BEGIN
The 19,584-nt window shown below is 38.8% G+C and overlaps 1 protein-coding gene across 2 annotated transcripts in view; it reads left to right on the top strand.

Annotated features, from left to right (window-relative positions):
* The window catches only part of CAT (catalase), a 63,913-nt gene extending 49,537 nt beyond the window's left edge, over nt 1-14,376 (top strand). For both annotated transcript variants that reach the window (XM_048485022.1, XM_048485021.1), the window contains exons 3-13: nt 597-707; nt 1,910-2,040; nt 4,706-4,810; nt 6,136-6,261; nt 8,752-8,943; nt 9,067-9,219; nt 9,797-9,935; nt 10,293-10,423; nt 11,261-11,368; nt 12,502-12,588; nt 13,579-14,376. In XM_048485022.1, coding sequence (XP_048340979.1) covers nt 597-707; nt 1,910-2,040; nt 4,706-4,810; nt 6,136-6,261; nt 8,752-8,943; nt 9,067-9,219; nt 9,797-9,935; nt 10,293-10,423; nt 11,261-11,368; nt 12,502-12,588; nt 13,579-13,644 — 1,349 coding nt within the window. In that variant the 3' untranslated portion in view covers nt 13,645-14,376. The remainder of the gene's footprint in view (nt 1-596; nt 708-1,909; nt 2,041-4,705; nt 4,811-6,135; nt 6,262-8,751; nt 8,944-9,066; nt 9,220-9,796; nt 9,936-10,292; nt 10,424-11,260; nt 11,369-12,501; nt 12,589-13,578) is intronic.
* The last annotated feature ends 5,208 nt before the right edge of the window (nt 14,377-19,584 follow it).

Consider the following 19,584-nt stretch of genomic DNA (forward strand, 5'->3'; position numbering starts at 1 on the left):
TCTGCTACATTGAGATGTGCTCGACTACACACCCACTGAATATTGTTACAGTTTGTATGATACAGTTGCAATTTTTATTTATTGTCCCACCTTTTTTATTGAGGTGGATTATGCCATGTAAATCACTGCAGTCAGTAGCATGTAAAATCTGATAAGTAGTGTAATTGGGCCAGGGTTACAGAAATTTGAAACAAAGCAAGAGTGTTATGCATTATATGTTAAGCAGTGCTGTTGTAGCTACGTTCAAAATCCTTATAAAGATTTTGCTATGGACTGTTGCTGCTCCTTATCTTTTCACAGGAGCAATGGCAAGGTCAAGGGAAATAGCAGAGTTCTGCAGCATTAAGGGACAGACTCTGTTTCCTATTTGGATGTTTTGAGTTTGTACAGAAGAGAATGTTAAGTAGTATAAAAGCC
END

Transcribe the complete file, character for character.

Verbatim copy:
The 19,584-nt window shown below is 38.8% G+C and overlaps 1 protein-coding gene across 2 annotated transcripts in view; it reads left to right on the top strand.

Annotated features, from left to right (window-relative positions):
* The window catches only part of CAT (catalase), a 63,913-nt gene extending 49,537 nt beyond the window's left edge, over nt 1-14,376 (top strand). For both annotated transcript variants that reach the window (XM_048485022.1, XM_048485021.1), the window contains exons 3-13: nt 597-707; nt 1,910-2,040; nt 4,706-4,810; nt 6,136-6,261; nt 8,752-8,943; nt 9,067-9,219; nt 9,797-9,935; nt 10,293-10,423; nt 11,261-11,368; nt 12,502-12,588; nt 13,579-14,376. In XM_048485022.1, coding sequence (XP_048340979.1) covers nt 597-707; nt 1,910-2,040; nt 4,706-4,810; nt 6,136-6,261; nt 8,752-8,943; nt 9,067-9,219; nt 9,797-9,935; nt 10,293-10,423; nt 11,261-11,368; nt 12,502-12,588; nt 13,579-13,644 — 1,349 coding nt within the window. In that variant the 3' untranslated portion in view covers nt 13,645-14,376. The remainder of the gene's footprint in view (nt 1-596; nt 708-1,909; nt 2,041-4,705; nt 4,811-6,135; nt 6,262-8,751; nt 8,944-9,066; nt 9,220-9,796; nt 9,936-10,292; nt 10,424-11,260; nt 11,369-12,501; nt 12,589-13,578) is intronic.
* The last annotated feature ends 5,208 nt before the right edge of the window (nt 14,377-19,584 follow it).

Consider the following 19,584-nt stretch of genomic DNA (forward strand, 5'->3'; position numbering starts at 1 on the left):
TCTGCTACATTGAGATGTGCTCGACTACACACCCACTGAATATTGTTACAGTTTGTATGATACAGTTGCAATTTTTATTTATTGTCCCACCTTTTTTATTGAGGTGGATTATGCCATGTAAATCACTGCAGTCAGTAGCATGTAAAATCTGATAAGTAGTGTAATTGGGCCAGGGTTACAGAAATTTGAAACAAAGCAAGAGTGTTATGCATTATATGTTAAGCAGTGCTGTTGTAGCTACGTTCAAAATCCTTATAAAGATTTTGCTATGGACTGTTGCTGCTCCTTATCTTTTCACAGGAGCAATGGCAAGGTCAAGGGAAATAGCAGAGTTCTGCAGCATTAAGGGACAGACTCTGTTTCCTATTTGGATGTTTTGAGTTTGTACAGAAGAGAATGTTAAGTAGTATAAAAGCC